The Symbolic Value in Shooting an Elephant

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In “Shooting an Elephant,” George Orwell presents a story in which he reluctantly kills

an elephant. Orwell is a British police officer who is always teased by the Burmese, who see

him as a representative of the British Empire but fail to realize that Orwell also opposes English

occupation of Burma. One day, Orwell is called to investigate an accident in the marketplace

involving a rampant elephant. Orwell borrows a rifle, which could bring down the elephant,

from his friend. He hopes that he would not have to kill the beast, because he thinks that killing

a working elephant is a hideous shame; however, forced by the crowd and fearing ridicule, he

eventually kills it.

Generally, an elephant represents prosperity and loyalty. In the story, however,

the aggressive elephant symbolizes the powerful British Empire, showing the evil side of

imperialism. At the beginning, Orwell clearly demonstrates that “No one had the guts to raise

a riot” (Orwell 313), which shows that the locals have no ability to resist such a horrible reign

of imperialism. As a police officer, Orwell presents his dislike for colonial Britain by saying

that “imperialism was an evil thing” (313). He sees that imperialism is only going to worsen the

relationships between the occupiers and occupied. Thus, when an elephant demolishes the

marketplace, Orwell uses it to symbolize the British Empire pillaging the economy of Burma.

Watching as a rampant elephant attacks the marketplace, fights an animal, and raids some

shops, the Burmese are powerless to do anything although they wish to stop the mad elephant.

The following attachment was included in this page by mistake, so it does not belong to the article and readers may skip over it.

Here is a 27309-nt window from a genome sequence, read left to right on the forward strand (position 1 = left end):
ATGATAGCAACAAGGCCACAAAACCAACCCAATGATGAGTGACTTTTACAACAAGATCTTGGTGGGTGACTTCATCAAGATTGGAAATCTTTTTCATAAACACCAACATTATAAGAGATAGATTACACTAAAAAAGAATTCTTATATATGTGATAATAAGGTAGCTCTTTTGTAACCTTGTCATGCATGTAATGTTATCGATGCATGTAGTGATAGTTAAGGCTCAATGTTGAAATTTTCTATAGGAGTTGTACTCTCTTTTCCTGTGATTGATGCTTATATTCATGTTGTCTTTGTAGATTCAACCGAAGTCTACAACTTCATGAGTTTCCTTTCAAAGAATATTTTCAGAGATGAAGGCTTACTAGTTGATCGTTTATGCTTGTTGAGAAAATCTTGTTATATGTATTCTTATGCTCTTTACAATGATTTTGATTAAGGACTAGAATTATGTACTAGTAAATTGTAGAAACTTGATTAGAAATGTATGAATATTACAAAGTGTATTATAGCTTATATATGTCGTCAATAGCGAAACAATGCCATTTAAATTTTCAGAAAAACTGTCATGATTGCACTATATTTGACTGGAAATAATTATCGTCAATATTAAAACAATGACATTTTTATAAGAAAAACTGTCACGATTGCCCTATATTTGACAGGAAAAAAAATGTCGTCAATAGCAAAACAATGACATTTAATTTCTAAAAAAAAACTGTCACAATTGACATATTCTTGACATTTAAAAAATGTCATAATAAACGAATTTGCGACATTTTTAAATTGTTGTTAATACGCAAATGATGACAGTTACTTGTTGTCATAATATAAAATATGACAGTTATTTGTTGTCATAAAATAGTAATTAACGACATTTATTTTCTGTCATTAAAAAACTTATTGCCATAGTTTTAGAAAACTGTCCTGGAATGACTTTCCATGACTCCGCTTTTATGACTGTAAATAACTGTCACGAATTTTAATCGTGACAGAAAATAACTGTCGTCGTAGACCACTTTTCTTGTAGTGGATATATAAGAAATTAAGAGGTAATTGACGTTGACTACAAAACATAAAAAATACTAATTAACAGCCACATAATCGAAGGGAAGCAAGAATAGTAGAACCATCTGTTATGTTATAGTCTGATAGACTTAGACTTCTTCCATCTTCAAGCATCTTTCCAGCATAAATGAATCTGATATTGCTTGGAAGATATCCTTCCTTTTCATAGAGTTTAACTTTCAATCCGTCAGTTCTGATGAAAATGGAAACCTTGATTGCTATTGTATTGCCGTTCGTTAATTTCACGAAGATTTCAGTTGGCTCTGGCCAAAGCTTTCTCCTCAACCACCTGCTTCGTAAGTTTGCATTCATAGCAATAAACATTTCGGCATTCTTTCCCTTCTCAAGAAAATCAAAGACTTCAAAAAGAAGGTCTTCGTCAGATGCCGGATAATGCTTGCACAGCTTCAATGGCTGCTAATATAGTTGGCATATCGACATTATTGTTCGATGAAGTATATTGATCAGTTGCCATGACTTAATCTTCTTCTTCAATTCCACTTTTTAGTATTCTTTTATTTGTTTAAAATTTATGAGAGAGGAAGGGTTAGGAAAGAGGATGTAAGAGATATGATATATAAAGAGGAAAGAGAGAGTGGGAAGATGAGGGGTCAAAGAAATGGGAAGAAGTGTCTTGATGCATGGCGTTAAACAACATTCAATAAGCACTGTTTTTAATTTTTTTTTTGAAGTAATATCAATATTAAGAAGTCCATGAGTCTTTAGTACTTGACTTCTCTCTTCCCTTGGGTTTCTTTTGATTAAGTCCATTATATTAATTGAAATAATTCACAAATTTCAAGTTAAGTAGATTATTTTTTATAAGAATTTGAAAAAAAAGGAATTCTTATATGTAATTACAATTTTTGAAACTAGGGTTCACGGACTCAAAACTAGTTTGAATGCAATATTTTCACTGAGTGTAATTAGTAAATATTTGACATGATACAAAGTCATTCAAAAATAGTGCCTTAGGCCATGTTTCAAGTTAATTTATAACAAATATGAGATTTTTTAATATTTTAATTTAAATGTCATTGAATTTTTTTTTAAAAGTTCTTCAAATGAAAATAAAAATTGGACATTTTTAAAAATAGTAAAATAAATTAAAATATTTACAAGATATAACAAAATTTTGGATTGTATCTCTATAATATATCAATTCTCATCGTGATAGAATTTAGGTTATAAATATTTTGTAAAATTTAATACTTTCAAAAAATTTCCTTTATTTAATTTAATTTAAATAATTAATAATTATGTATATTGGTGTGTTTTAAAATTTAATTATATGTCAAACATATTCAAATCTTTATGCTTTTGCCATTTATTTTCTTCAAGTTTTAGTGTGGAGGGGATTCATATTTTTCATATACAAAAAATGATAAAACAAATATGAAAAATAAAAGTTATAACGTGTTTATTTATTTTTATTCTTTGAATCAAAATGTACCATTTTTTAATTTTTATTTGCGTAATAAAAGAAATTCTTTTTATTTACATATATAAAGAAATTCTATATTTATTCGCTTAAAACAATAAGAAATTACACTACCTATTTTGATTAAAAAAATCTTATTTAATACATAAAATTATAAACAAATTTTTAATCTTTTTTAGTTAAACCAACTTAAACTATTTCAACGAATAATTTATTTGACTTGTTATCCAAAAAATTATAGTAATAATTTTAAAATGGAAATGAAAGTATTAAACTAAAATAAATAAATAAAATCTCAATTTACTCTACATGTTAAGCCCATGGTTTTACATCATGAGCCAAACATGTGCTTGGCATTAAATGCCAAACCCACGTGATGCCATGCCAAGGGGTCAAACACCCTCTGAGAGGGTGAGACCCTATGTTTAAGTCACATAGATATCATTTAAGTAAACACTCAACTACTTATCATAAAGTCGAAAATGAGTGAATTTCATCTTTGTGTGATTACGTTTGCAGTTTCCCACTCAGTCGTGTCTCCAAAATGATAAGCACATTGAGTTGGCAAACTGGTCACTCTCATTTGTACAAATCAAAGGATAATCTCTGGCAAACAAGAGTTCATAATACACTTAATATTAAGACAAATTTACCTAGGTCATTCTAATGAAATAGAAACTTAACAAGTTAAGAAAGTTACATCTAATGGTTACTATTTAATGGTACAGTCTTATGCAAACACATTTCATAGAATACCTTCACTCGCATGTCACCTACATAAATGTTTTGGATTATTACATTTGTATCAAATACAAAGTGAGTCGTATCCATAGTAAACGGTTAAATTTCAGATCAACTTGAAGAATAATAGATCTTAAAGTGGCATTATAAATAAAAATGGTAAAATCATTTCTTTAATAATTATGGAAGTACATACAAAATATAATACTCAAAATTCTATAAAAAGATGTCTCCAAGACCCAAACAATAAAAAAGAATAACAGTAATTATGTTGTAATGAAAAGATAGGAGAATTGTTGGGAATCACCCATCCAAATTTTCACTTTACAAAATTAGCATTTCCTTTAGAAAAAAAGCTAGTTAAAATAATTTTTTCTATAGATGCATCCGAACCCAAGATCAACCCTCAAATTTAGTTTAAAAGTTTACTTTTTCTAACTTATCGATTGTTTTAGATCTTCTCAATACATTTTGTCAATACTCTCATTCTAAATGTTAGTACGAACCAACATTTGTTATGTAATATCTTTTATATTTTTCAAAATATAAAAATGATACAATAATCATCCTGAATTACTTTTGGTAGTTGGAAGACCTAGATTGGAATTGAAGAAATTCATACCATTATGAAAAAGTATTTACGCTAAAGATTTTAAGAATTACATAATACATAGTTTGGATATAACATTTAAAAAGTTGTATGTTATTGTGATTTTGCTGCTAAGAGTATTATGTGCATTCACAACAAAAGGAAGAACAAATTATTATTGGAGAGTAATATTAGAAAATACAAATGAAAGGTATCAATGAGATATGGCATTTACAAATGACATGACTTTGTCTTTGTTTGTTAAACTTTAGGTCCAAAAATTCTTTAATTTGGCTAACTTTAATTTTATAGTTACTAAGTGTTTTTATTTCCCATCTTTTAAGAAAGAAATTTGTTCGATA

Similarly, by implementing strict laws, the British exploits the freedom of the Burmese, which

the locals cannot withstand.

Imperialism oppresses occupied people by lowering their social status within their

own country. In the story, the owner of the dead elephant is angry because the police officer

has killed his working partner. Yet, the owner could do nothing but grumble, as he is only

Indian. From this, it can be seen that the locals do not have the right to complain because

of their humble social status. In addition, imperialism encourages the occupiers to make

immoral decision in order to maintain their superior status. For example, Orwell, by killing

an elephant, acts against his own principles to prevent looking like a fool. He realizes that he

should allow the elephant to live. Even though he holds a weapon, it is not Orwell’s desire to

shoot an elephant. However, due to the crowd’s expectation, he realizes that he must do so.

Furthermore, the death of the coolie by the elephant makes Orwell feel relaxed, because it

provides the right for the author to kill the elephant. Orwell wonders if anyone will sense his

motive for killing the elephant: to save his pride. The author wants to enhance his image in

front of the Burmese. Although he is forced to impose strict laws, he demonstrates his feelings

against them, because he knows he is forfeiting his freedom while oppressing the Burmese.

Moreover, imperialism enables an inner conflict of Orwell, which he struggles to stay at

his own job or against the British. Orwell claims that he is "all for the Burmese and all against

the British. (317)" He is trapped between the "hatred of the empire [he] served" (317) and the

responsibilities if his job. As a police officer, Orwell is responsible for implementing strict British

rule. Therefore, he is ignored and hated by the Burmese people. He is often a target of mockery

by the Burmese. The natives sneer at the British from a distance and tease them whenever

there is an opportunity. Orwell indicates that he is “momentarily worth watching” (316) only

when he is expected to shoot the elephant.

The tensions between the occupier and occupied appear consistently. For one, Orwell

implies that the British are esteemed more highly than the locals...
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